Lamb and wool producers have pegged their hopes on series of cluster fence to stop wild dog attacks.
Lamb and wool producers have pegged their hopes on series of cluster fence to stop wild dog attacks. Katherine Morris

Huge fencing subsidy to revive Southern Downs wool industry

SHEEP torn apart by wild dogs is a common sight for Karara graziers Bruce and Angela McLeish. Over the past 12 years they have lost about 1000 head to wild dog attacks.

"In our worst year we lost over 400 wethers to one wild dog that we couldn't get," Mr McLeish said.

"When we finally got it with a bait the killing stopped."

For decades Mr McLeish and his neighbours have fought a losing battle with wild dogs but that could change soon with the state and federal governments announcing $1.7million in subsidies to build cluster fences in the Southern Downs.

The fences will enclose 60 wool and lamb properties at Karara, Pikedale and the Traprock region. "We have been using our traditional methods of baiting, trapping and shooting but they are not cutting it, even though we are taking a lot of dogs out," Mr McLeish said.

"But exclusion fencing has proven to be very successful.

"It'll be game changer if we can eliminate the movement of dogs and eradicate those inside the fences."

Each kilometre of the dog-proof fencing is estimated to cost about $10,000.

The subsidy will cover between a quarter and half the cost with landholders making up the difference.

Sections of the barrier will join with the Darling Downs- Moreton Rabbit Fence and the Stanthorpe Wild Dog Spur Fence.

 

The undulating and rocky land in the Southern Downs sheep grazing areas is some of the most rugged country in Queensland.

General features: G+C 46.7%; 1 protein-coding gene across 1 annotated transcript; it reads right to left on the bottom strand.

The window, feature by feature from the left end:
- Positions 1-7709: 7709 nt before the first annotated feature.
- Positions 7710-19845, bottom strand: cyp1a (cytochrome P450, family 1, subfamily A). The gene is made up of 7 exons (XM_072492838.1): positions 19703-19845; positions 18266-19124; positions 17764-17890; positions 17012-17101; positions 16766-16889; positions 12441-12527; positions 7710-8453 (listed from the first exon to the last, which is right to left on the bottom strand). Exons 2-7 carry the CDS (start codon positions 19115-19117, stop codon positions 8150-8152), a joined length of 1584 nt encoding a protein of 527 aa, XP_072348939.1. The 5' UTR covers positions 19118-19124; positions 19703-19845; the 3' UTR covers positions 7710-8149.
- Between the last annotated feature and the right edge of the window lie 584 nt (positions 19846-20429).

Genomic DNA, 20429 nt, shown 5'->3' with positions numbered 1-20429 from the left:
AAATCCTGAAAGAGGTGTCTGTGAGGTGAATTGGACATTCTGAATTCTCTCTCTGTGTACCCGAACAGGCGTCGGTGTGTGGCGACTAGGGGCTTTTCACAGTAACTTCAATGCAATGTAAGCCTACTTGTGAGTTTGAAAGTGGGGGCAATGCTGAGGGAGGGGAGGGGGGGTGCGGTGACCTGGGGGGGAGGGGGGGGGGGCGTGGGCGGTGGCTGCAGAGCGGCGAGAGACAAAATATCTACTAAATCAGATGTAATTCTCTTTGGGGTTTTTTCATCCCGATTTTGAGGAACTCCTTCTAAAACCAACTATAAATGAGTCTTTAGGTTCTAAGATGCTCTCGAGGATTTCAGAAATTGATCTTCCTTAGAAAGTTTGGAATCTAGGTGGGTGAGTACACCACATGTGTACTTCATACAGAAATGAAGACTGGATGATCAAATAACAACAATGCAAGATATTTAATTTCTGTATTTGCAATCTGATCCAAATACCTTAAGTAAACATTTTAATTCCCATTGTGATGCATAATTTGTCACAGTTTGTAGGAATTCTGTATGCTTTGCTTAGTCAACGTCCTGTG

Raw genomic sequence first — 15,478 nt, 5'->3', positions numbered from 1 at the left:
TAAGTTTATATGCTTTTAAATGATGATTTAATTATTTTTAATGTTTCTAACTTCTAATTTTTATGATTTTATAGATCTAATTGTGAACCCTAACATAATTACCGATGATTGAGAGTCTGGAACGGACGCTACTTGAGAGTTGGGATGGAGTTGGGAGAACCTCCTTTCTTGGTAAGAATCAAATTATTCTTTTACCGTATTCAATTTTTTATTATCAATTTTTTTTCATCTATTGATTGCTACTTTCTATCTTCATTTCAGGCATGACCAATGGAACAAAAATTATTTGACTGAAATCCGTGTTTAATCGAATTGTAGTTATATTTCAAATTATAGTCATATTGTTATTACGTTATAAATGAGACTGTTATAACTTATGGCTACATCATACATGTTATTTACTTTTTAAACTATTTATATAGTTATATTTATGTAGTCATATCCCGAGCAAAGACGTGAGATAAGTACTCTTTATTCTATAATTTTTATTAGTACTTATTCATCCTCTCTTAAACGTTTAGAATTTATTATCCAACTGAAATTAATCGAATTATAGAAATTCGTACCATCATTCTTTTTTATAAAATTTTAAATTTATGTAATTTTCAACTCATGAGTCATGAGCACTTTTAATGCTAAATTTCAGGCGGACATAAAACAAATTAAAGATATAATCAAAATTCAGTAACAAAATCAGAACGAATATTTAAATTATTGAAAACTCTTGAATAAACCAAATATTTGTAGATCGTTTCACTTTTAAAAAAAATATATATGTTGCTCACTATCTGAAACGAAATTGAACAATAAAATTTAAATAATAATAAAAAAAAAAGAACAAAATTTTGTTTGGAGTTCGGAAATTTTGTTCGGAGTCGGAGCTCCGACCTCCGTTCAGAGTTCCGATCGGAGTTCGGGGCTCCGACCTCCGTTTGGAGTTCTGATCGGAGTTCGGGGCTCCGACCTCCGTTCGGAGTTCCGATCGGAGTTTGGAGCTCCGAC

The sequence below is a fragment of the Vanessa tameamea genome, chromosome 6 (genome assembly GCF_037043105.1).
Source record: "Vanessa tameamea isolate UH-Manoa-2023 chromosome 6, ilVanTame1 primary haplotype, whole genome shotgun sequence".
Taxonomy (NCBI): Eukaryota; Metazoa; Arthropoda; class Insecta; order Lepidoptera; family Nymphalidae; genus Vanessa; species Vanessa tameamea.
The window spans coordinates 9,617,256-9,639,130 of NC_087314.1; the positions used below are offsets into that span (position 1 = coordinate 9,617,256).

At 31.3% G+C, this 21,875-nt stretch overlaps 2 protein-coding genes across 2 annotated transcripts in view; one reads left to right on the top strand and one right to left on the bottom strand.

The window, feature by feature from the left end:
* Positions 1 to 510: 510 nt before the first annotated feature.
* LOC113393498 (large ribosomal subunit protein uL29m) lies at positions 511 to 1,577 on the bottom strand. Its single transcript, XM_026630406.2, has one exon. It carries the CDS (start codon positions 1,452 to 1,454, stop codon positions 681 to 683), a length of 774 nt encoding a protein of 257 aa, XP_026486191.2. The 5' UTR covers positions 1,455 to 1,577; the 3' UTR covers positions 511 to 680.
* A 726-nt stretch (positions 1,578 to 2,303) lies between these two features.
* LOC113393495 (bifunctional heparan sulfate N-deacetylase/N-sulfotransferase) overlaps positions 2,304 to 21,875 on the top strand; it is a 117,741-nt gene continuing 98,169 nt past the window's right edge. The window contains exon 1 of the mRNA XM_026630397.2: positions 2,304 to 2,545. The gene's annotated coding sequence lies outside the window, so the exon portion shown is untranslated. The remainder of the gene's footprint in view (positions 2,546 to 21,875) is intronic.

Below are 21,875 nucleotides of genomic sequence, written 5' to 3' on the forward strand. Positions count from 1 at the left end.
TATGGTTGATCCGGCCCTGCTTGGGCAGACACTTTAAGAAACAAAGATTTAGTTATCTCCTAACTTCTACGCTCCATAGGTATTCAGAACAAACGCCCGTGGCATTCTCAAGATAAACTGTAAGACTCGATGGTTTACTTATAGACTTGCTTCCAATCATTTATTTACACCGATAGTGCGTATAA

"We might have to put a strainer post every 200m whereas in Wester Queensland producers can go 2-3 km without having to put in one," Mr McLeish said.

The landscape also provides the perfect habitat for wild dogs and over the years their attacks haven taken their toll on farmers.

 

In the Traprock region alone, herd numbers fell from 300,000 to about 100,000 in a decade.

 

"We have record wool, lamb and mutton prices so the timing of the funding is perfect," he said.

"You can be paying up to $110 for wethers at the sale just to see them killed the next day.

"The worst thing for wool growers is if they lose a sheep in its first year, they lose four years' income from its wool plus the sale price from the animal's meat at the end of its life."

Mr McLeish pointed to a recent study by the Longreach Regional Council that found every dollar invested in cluster fencing returned $3.60 to the local economy.

The money comes from extra labourers, truck drivers and shearers and better farmer incomes.

"The bang for the buck is brilliant," he said.

"That money goes back into the schools, back into the supermarkets, to the builders and everyone else."

Coupled with Warwick hosting the only dedicated sheep selling complex in Southern Queensland, Mr McLeish said the region could see the abattoir at Wallangarra re-open.

"The reason why it was so successful was because it had so many sheep on its doorstep."

Aside more jobs Mr McLeish welcomed the emotional safety. "The fences have a big psychological importance," he said.

"If you see your sheep torn to pieces is wears you down."



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